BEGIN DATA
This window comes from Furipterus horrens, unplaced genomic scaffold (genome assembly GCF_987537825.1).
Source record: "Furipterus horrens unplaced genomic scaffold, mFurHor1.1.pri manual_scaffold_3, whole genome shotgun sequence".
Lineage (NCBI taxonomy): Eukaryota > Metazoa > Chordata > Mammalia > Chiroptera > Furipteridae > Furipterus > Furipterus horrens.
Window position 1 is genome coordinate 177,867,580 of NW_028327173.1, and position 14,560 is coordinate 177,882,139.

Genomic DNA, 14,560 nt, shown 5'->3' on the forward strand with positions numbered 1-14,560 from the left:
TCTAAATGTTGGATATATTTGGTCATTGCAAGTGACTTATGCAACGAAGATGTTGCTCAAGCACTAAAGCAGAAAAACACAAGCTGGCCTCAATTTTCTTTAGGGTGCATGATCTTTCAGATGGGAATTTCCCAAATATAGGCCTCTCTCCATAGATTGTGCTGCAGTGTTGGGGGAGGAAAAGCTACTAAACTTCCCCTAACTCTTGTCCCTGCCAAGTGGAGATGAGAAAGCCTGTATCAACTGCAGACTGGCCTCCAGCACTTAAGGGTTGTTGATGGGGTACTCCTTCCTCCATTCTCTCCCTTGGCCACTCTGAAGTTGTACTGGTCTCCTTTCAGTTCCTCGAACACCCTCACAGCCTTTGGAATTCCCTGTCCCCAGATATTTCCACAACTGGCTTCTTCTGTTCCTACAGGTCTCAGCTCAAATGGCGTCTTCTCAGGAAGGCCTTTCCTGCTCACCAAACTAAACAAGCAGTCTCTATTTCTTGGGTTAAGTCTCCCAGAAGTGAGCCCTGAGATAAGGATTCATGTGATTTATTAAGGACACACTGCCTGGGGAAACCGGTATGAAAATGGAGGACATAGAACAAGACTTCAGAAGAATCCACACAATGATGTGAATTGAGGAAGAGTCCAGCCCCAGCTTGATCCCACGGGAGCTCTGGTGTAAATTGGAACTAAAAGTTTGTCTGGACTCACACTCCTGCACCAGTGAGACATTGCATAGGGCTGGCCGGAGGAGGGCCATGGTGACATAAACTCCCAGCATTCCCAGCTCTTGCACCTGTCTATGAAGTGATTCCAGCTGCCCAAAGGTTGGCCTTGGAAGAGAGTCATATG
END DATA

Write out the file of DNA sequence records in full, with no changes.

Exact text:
This window comes from Furipterus horrens, unplaced genomic scaffold (genome assembly GCF_987537825.1).
Source record: "Furipterus horrens unplaced genomic scaffold, mFurHor1.1.pri manual_scaffold_3, whole genome shotgun sequence".
Lineage (NCBI taxonomy): Eukaryota > Metazoa > Chordata > Mammalia > Chiroptera > Furipteridae > Furipterus > Furipterus horrens.
Window position 1 is genome coordinate 177,867,580 of NW_028327173.1, and position 14,560 is coordinate 177,882,139.

Genomic DNA, 14,560 nt, shown 5'->3' on the forward strand with positions numbered 1-14,560 from the left:
TCTAAATGTTGGATATATTTGGTCATTGCAAGTGACTTATGCAACGAAGATGTTGCTCAAGCACTAAAGCAGAAAAACACAAGCTGGCCTCAATTTTCTTTAGGGTGCATGATCTTTCAGATGGGAATTTCCCAAATATAGGCCTCTCTCCATAGATTGTGCTGCAGTGTTGGGGGAGGAAAAGCTACTAAACTTCCCCTAACTCTTGTCCCTGCCAAGTGGAGATGAGAAAGCCTGTATCAACTGCAGACTGGCCTCCAGCACTTAAGGGTTGTTGATGGGGTACTCCTTCCTCCATTCTCTCCCTTGGCCACTCTGAAGTTGTACTGGTCTCCTTTCAGTTCCTCGAACACCCTCACAGCCTTTGGAATTCCCTGTCCCCAGATATTTCCACAACTGGCTTCTTCTGTTCCTACAGGTCTCAGCTCAAATGGCGTCTTCTCAGGAAGGCCTTTCCTGCTCACCAAACTAAACAAGCAGTCTCTATTTCTTGGGTTAAGTCTCCCAGAAGTGAGCCCTGAGATAAGGATTCATGTGATTTATTAAGGACACACTGCCTGGGGAAACCGGTATGAAAATGGAGGACATAGAACAAGACTTCAGAAGAATCCACACAATGATGTGAATTGAGGAAGAGTCCAGCCCCAGCTTGATCCCACGGGAGCTCTGGTGTAAATTGGAACTAAAAGTTTGTCTGGACTCACACTCCTGCACCAGTGAGACATTGCATAGGGCTGGCCGGAGGAGGGCCATGGTGACATAAACTCCCAGCATTCCCAGCTCTTGCACCTGTCTATGAAGTGATTCCAGCTGCCCAAAGGTTGGCCTTGGAAGAGAGTCATATG